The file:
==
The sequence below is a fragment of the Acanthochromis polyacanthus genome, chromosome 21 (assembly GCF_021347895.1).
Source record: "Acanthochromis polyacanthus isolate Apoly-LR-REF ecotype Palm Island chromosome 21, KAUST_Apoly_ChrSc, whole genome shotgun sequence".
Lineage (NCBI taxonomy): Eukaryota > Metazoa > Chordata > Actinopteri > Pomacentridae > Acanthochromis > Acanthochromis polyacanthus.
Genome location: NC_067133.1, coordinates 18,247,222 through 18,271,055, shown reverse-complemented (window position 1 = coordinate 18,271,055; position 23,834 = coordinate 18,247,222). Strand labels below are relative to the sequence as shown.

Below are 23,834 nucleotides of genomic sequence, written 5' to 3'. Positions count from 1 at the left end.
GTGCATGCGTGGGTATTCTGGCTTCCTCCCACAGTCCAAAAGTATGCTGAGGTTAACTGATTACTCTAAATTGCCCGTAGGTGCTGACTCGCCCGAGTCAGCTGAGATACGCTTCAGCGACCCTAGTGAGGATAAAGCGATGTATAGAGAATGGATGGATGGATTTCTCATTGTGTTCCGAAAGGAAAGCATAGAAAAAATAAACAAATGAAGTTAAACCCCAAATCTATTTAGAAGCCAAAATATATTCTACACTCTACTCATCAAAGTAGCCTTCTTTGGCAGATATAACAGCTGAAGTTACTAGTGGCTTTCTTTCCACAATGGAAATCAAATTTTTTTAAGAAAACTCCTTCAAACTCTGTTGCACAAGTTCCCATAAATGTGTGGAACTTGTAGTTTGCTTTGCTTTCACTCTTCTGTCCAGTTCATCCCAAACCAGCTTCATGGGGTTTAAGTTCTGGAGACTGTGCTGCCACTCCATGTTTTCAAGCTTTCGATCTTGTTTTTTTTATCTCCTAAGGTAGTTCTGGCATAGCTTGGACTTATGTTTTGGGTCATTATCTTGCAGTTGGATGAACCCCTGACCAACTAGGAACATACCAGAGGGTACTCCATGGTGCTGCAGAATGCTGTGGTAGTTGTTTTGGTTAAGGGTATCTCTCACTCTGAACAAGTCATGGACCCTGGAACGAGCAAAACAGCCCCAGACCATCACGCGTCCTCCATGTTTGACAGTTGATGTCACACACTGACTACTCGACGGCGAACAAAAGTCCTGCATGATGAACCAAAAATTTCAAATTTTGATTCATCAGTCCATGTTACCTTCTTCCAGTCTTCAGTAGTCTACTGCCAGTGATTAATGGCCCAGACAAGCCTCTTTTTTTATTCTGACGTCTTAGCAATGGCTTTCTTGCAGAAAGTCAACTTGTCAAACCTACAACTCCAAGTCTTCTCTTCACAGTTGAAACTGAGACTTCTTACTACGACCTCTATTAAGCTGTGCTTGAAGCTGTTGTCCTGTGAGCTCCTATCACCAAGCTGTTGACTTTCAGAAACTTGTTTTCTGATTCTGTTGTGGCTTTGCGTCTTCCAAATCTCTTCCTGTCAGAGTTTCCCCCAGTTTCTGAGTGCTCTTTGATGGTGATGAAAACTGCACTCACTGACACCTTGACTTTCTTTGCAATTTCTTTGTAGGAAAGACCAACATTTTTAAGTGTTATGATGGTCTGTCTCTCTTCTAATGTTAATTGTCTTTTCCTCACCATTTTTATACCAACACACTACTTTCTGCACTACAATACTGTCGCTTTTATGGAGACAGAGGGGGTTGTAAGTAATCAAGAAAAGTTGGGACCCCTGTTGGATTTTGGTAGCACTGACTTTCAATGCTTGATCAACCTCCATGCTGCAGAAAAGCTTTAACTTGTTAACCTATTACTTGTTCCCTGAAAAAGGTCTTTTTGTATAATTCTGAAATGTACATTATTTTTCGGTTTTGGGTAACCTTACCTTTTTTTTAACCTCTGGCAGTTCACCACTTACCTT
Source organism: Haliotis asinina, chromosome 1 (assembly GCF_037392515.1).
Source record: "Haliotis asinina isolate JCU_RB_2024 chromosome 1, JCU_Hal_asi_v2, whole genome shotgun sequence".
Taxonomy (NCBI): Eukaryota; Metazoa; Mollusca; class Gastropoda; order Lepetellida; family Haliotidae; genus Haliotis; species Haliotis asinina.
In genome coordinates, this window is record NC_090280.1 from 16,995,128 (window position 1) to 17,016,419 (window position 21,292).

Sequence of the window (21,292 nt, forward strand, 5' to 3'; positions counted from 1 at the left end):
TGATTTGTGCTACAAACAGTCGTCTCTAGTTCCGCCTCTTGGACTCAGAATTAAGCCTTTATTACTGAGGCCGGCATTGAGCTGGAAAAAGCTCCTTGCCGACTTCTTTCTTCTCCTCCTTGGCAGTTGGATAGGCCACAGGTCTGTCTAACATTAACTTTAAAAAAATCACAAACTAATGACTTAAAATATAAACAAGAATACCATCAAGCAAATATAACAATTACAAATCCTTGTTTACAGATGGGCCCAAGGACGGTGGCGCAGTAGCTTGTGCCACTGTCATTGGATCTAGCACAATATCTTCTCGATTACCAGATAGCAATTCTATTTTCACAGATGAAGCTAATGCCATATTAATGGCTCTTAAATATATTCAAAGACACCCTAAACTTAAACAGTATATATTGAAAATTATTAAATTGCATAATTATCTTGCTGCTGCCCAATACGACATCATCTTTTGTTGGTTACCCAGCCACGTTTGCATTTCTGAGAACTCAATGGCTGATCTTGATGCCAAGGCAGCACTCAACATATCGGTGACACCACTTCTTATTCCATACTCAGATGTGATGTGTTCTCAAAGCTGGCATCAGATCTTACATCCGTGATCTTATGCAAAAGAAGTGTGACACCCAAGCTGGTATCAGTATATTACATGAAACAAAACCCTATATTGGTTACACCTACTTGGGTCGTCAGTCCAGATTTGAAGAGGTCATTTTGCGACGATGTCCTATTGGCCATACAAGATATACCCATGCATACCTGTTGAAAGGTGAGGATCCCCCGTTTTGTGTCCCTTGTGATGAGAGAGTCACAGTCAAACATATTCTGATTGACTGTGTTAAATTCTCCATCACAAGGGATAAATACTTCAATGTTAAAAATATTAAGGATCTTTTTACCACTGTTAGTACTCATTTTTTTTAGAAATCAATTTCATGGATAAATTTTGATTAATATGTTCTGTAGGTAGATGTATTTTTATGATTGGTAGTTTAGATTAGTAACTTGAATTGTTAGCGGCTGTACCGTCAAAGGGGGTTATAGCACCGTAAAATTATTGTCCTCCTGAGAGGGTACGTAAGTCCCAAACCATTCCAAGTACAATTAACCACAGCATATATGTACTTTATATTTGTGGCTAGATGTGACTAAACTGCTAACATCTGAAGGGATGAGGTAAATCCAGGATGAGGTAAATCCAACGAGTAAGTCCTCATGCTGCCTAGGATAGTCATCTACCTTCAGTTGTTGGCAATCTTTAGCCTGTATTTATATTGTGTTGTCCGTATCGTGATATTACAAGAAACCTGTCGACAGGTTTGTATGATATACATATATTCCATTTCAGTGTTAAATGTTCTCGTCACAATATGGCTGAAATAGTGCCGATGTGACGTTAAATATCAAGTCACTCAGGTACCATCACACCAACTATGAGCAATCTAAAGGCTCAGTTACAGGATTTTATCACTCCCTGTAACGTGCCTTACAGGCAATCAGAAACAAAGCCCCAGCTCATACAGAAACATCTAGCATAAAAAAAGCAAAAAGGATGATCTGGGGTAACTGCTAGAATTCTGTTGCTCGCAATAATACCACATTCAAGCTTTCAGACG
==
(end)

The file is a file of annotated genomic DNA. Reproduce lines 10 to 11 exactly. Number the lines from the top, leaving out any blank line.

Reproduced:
In genome coordinates, this window is record NC_090280.1 from 16,995,128 (window position 1) to 17,016,419 (window position 21,292).

Sequence of the window (21,292 nt, forward strand, 5' to 3'; positions counted from 1 at the left end):